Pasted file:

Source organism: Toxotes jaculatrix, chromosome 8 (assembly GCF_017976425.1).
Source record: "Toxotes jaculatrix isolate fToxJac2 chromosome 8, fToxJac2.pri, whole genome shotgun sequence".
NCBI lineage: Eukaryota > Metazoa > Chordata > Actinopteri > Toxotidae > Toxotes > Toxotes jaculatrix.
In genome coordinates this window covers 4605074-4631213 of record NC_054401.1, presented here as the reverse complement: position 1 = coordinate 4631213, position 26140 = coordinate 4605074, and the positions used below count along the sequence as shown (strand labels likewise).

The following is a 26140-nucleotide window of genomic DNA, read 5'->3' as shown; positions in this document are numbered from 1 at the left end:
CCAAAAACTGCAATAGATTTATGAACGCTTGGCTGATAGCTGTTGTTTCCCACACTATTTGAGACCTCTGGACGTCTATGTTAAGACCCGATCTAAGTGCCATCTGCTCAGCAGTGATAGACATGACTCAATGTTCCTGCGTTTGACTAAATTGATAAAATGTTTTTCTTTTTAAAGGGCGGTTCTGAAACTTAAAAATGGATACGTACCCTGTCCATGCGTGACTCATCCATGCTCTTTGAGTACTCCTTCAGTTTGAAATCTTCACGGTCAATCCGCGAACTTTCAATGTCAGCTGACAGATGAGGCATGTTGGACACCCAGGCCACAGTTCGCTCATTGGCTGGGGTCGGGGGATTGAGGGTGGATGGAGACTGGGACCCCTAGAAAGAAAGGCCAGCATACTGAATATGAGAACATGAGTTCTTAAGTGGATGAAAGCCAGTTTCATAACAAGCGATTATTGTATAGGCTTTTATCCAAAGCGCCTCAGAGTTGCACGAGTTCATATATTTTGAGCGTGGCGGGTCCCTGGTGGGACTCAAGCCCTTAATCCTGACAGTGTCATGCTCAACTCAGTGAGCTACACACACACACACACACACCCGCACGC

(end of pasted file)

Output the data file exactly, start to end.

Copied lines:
Source organism: Toxotes jaculatrix, chromosome 8 (assembly GCF_017976425.1).
Source record: "Toxotes jaculatrix isolate fToxJac2 chromosome 8, fToxJac2.pri, whole genome shotgun sequence".
NCBI lineage: Eukaryota > Metazoa > Chordata > Actinopteri > Toxotidae > Toxotes > Toxotes jaculatrix.
In genome coordinates this window covers 4605074-4631213 of record NC_054401.1, presented here as the reverse complement: position 1 = coordinate 4631213, position 26140 = coordinate 4605074, and the positions used below count along the sequence as shown (strand labels likewise).

The following is a 26140-nucleotide window of genomic DNA, read 5'->3' as shown; positions in this document are numbered from 1 at the left end:
CCAAAAACTGCAATAGATTTATGAACGCTTGGCTGATAGCTGTTGTTTCCCACACTATTTGAGACCTCTGGACGTCTATGTTAAGACCCGATCTAAGTGCCATCTGCTCAGCAGTGATAGACATGACTCAATGTTCCTGCGTTTGACTAAATTGATAAAATGTTTTTCTTTTTAAAGGGCGGTTCTGAAACTTAAAAATGGATACGTACCCTGTCCATGCGTGACTCATCCATGCTCTTTGAGTACTCCTTCAGTTTGAAATCTTCACGGTCAATCCGCGAACTTTCAATGTCAGCTGACAGATGAGGCATGTTGGACACCCAGGCCACAGTTCGCTCATTGGCTGGGGTCGGGGGATTGAGGGTGGATGGAGACTGGGACCCCTAGAAAGAAAGGCCAGCATACTGAATATGAGAACATGAGTTCTTAAGTGGATGAAAGCCAGTTTCATAACAAGCGATTATTGTATAGGCTTTTATCCAAAGCGCCTCAGAGTTGCACGAGTTCATATATTTTGAGCGTGGCGGGTCCCTGGTGGGACTCAAGCCCTTAATCCTGACAGTGTCATGCTCAACTCAGTGAGCTACACACACACACACACACACCCGCACGC